According to the University of Michigan, the primitive Earth did not have an atmosphere until gases were released from the planet's interior. Fast-moving gases and massive volcanic eruptions led to the creation of two distinct yet equally important atmospheric layers.
According to NASA, Earth's earliest atmosphere was likely composed of only hydrogen and helium, two of the most abundant substances in the universe. These gases also composed the gassy disk around the Sun from which the Earth and all surrounding planets were formed. When the atmosphere first formed, Earth was extremely hot and inhospitable to the life that currently exists on it. Hydrogen and helium molecules hovering over Earth's surface eventually took on such velocity that they escaped the gravitational pull of Earth and drifted into space. This process resulted in the formation of the first layer of the Earth's atmosphere.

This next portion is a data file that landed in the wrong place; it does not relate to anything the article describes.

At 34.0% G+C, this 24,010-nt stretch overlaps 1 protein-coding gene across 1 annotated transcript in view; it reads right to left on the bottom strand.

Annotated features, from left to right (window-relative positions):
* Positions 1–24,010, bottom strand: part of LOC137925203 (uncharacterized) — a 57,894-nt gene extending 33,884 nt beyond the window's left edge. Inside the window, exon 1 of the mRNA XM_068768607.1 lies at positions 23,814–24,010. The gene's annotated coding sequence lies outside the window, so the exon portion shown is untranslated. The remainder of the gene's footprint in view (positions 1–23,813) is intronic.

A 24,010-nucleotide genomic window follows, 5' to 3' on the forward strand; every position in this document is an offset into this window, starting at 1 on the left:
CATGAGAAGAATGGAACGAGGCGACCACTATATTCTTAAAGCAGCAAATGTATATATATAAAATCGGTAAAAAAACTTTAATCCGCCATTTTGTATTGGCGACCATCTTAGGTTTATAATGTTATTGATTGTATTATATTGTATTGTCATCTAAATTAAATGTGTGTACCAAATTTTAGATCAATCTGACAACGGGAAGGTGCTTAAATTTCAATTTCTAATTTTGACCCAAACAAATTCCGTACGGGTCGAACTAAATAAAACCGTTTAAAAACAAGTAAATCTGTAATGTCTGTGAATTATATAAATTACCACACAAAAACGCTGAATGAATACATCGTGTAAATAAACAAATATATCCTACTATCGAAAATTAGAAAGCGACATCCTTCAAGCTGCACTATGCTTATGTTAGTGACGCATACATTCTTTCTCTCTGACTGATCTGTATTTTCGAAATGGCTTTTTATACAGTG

NASA explains that the second atmospheric layer was formed over billions of years due to massive volcanic eruptions. At this time, there were far more volcanoes spread out across the Earth's surface, which resulted in gases from the Earth's interior being released globally. These gases included steam, carbon dioxide and ammonia. Eventually, the ammonia molecules were broken up by sunlight and left nitrogen and hydrogen behind, causing the formation of the atmospheric conditions that exist today.